Like any large, medium, or small, and residential, commercial or industrial area in this country, we have a McDonald’s near our house. I won’t say we go often, but every once in a while we pick something up from the golden arches. (self-confession: I’m addicted to Sausage McGriddles, but I haven’t fallen off the wagon in over a year!) As they continue to offer more and more healthy options, including things like yogurts, oatmeal, and apple slices in the Happy Meals, they move a little higher up on the frequency list. Plus our dogs usually request a cheeseburger or two.
My daughter is getting to the age where she appreciates the toys she gets from Happy Meals, and will tell you if she likes them or not. The past two times we have gone through the drive through and gotten her one, we got a toy that wasn’t advertised, and seemed like it was from a previous promotional toy run from months ago. Our initial guess was that they had a lot of inventory of the older toys and wanted to get through them before handing out the new toys. Although far from the most frustrating thing we’ve ever experienced in our lives, two times in a row made us want to let McDonald’s know how we felt about our experience.
We found their comment system online and emailed them, a very nice note letting them know of what happened, and that we also liked the new Fish McBites and were happy they were trying new menu items. The very next morning, my wife got a call from the regional manager in charge of all the stores for our area. He said he understood where we were coming from because he had a young child himself, apologized, and then said he wanted to drop by our house that morning to bring a toy to make up for it.
And so he did. He brought the entire display board for the latest promotion, including all the ballerinas and all the hex bugs. A completely unnecessary gesture, but we were very impressed with that level of response. In addition, he chatted with my wife and said that the location in question was actually one of their better performing restaurants, and they typically ran through the latest promotional toys quickly, so they sometimes have to supply them with whatever inventory they could find so they have something to give out!
My first response was, wow, what an impressive focus on your customers! There was no discussion of, well, what would you like in compensation, no $1 coupon coming in the mail, no free happy meal. There was simply a quick effort to make a positive impression on one of your billions of customers.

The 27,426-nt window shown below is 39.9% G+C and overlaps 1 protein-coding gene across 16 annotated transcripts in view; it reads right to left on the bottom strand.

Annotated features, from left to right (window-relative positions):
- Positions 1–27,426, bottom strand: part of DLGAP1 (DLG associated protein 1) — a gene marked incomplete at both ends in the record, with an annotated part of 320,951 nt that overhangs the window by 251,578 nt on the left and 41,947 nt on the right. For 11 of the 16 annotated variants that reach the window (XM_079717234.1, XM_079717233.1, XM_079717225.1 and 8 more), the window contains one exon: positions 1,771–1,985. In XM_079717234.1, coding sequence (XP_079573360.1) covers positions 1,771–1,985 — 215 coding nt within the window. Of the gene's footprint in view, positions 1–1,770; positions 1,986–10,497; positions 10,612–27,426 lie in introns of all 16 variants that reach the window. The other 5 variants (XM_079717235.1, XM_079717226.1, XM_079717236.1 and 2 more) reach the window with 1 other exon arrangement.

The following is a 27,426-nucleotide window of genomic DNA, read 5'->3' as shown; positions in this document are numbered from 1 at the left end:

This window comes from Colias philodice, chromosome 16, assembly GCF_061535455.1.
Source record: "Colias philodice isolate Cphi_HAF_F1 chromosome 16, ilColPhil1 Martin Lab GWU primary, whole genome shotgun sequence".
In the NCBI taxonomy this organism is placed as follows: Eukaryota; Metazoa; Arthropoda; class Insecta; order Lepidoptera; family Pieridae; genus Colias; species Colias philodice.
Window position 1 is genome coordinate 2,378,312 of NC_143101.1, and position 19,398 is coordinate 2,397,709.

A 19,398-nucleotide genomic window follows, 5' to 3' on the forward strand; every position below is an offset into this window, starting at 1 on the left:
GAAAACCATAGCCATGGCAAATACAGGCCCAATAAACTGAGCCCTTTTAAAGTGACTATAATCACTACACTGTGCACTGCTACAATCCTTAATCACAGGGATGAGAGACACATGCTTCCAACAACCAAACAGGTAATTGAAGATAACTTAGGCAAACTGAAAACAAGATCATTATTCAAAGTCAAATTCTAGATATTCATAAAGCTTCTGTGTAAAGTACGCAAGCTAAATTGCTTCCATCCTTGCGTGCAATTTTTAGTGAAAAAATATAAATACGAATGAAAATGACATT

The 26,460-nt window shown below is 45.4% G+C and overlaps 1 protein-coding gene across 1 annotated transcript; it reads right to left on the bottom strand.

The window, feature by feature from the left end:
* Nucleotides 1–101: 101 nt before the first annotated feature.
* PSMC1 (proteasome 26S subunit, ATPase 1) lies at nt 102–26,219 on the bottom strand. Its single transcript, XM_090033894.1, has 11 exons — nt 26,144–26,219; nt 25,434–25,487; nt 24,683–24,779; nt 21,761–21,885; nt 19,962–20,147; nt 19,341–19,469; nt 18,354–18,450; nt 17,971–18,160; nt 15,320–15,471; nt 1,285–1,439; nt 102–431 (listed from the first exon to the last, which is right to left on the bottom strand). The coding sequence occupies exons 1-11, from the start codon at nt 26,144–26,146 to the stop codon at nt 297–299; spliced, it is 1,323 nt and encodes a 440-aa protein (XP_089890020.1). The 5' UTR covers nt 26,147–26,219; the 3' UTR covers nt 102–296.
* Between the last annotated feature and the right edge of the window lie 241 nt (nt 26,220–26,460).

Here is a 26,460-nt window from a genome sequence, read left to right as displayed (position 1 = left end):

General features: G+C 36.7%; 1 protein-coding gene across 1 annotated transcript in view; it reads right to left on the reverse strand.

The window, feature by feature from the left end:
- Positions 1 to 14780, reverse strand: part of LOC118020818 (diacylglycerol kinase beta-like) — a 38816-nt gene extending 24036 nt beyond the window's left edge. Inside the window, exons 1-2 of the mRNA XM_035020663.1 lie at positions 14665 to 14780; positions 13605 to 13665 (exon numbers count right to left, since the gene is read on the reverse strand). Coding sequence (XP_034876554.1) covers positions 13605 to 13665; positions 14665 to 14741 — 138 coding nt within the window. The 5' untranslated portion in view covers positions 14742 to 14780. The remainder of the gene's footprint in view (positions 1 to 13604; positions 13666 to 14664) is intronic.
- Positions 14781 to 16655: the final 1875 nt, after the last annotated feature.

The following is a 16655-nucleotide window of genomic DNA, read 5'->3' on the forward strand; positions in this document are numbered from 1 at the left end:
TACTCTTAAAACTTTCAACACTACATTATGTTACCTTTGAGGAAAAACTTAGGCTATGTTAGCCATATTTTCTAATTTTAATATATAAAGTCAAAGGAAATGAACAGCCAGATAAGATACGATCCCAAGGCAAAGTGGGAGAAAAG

I think a key learning is how important a quick feedback loop on a comment system or a kaizen card system can be in the eyes of those giving the input. I suppose we expected our comments to go into a database, perhaps be looked at, maybe categorized and if it was one of the highest frequency items, maybe they would look into it someday, but we probably wouldn’t hear back from them. Our comments would essentially be heading into a black hole as far as we were concerned.
Instead we got response, correction beyond our expectations, and additional information about the situation within 24 hours. Because of this, we’ll be more likely to use their comment system again. Not because we expect a rack of toys every time we send an email, but because we now know our customer input is reviewed and valued. In fact, if you removed the toys and personal touch from the equation, I think we would have been happy even with an explanation of the toy supply chain situation at that location. We also recognized that we are much more likely to get a response if we include details of the situation, our opinions, and a conversational tone rather than the “you guys stink!” mentality.
Because of this we will now have a very positive experience to share with our friends and family vs. a negative one, something that will stick in our minds for years to come. How many of your comment, kaizen, or complaint systems are set up with a primary goal of delivering positive experiences to your customers or the submitters to the system – whether internal or external?